Howard Brenner admits there have been occasions, particularly in recent years, when he’s wanted to punt. Occasions, when he’s seriously considered ending this 60-year love-hate relationship with the Cleveland Browns. The past two seasons—heck, the past two decades—have been times that have tried fans’ souls.
Buffalo Bills diehards lament how they had to endure 17 years without a playoff appearance—an infamous streak that magically ended last season. Ha! That’s nothing, says Brenner. Try following a team that in 2017 became just the second squad in National Football League history to go winless in a 16-game season. Or a team that is 1-31 the past two years. Or a team that’s posted double-digit losses in nine of its last 10 seasons and in 15 of its last 19. Or a team that’s churned through 20 starting quarterbacks, six head coaches and seven general managers in the last decade alone.
There’s a fine line between loyalty and masochism. Brenner and so many of his fellow Browns fanatics can’t help but wonder if they crossed it long ago.
And, yet, despite the misery, despite this unrequited love, they just can’t let go.
“We wonder if there will come a time when we’ll throw our hands up and say, ‘Enough!’ ’’ says Brenner, founder and vice president of the Rochester-based Photo City Browns Backers Club, which boasts more than 500 members. “I think the vast majority of us long-time Browns fans are reluctant to leave because we’re afraid the year we finally give up on them will be the year they wind up becoming very good. I have what I think they call in business a ‘sunken cost.’’ I’ve got so much time, money and emotion invested that I can’t afford to give it up.”
So, instead of cutting their losses, Brenner & Co. soldier on, wearing their Browns gear in public and waving those brown and orange pom-poms in hopes they’ll have something to cheer about beyond “earning” the No. 1 overall draft picks that come with last-place finishes.
“One of these years,’’ Brenner says, “just by accident, they are going to get it right.”
Perhaps this year.
Hope springs eternal in the spring, even for a football team that’s averaged nearly 15 losses per season the last three seasons. The Browns currently are undefeated and have been busy trying to win the off-season, trading for Bills quarterback Tyrod Taylor and signing prolific Miami Dolphins receiver Jarvis Landry. These moves have Brenner stoked.
“Tyrod’s got the lowest interception percentage among NFL quarterbacks over the past three years,’’ he says. “Now, that may not sound like much, but when you’ve been subjected to an interception machine like DeShone Kizer (22 picks in 2017), that’s huge. And Landry has caught 100 passes a season the past several seasons, with 72 percent of those catches resulting in first downs. We have an excellent secondary and throw in a bunch of good, young returning players, and we’ve got the makings of a real football team.”
The other reason for hope is the upcoming draft. The Browns own the top pick, which they are expected to use on their quarterback of the future—USC’s Sam Darnold and Wyoming’s Josh Allen are the frontrunners. And they also have the fourth selection overall, which might be used to choose Bradley Chubb, the North Carolina State defensive end who recorded 10 sacks and 25 tackles for losses last fall.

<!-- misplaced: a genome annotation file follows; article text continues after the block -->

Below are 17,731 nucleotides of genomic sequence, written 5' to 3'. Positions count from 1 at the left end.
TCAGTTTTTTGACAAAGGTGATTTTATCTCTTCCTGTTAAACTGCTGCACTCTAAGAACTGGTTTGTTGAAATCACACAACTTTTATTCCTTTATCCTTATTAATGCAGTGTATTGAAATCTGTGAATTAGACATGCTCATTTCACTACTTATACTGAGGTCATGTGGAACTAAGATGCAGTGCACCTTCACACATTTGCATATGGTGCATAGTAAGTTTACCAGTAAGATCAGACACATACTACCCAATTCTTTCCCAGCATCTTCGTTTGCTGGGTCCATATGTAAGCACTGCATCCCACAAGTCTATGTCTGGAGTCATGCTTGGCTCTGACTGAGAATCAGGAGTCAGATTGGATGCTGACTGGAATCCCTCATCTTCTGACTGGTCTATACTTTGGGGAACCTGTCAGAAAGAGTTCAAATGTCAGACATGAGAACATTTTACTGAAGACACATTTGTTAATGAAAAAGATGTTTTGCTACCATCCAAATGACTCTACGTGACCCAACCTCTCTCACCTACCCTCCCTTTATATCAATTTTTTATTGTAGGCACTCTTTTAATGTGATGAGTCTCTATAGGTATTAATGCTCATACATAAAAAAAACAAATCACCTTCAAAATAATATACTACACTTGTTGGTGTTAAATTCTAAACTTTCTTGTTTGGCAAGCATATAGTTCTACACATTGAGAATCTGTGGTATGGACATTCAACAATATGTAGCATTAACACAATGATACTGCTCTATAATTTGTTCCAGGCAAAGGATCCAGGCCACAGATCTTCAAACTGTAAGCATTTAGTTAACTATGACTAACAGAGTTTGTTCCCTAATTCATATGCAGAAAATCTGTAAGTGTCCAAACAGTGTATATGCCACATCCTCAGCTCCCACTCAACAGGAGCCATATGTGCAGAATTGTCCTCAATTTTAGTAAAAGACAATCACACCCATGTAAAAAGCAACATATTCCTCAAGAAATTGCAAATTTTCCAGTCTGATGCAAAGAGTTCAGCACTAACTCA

“You pair Chubb with (second-year pro) Myles Garrett, and we’ll have one heck of a pass rush,’’ Brenner says. “That’ll be a defense to be reckoned with.”
A team, in Brenner’s enthusiastic estimation, capable of winning eight games. “The joke in Cleveland is that if the Browns win even six games this season, Coach Hue Jackson will be so popular he’ll be able to run for mayor,’’ he says. “I believe they are finally, finally moving in the right direction, as far as accumulating legitimate players.”
Like many Browns’ baby boomers, Brenner’s love can be traced to the late 1950s. Before the Bills were born into the old American Football League in 1960, Rochester’s pro football allegiances were divided between the two teams whose games were shown weekly on local television—the Browns and New York Giants.
“I remember watching games in 1957 and there was this running back for the Browns, who wore No. 32, and it seemed like he got the ball on every play and nine guys would try to tackle him, and they rarely had much success,’’ recalls Brenner, a Brighton native. “That running back wound up being the great Jimmy Brown.”
Brenner has been hooked ever since. In 1992, he and 25 other diehards formed their club, which is the seventh largest Browns Backers club in the world. Many years ago, he started up a newsletter, cleverly titled “Woof!” after the “Dawg Pound,” the Browns crazed, dog-bone-tossing, end-zone-sitting cheering section.
This Saturday evening at the Diplomat Party House, the Photo City Browns Backers will hold their 26th consecutive banquet, with current Pro Bowl linebacker Joe Schobert and former safety Felix Wright as headliners. About 140 people are expected to attend, with proceeds being donated to Rochester’s Open Door Mission.
Decked out in their orange-and-brown football regalia, long-suffering Browns fans (are there any other kind?) will gather to commiserate and celebrate.
“We’ve been through a lot, but we refuse to give up,’’ Brenner says. “I think our loyalty is one of the best-kept secrets on the Rochester sports scene. You’d be hard-pressed to find more dedicated fans.”
A headline in the latest issue of “Woof!” shows they haven’t lost hope or their sense of humor. It reads: “Nowhere to Go But Up??”
Best-selling author and nationally honored journalist Scott Pitoniak is the Rochester Business Journal sports columnist.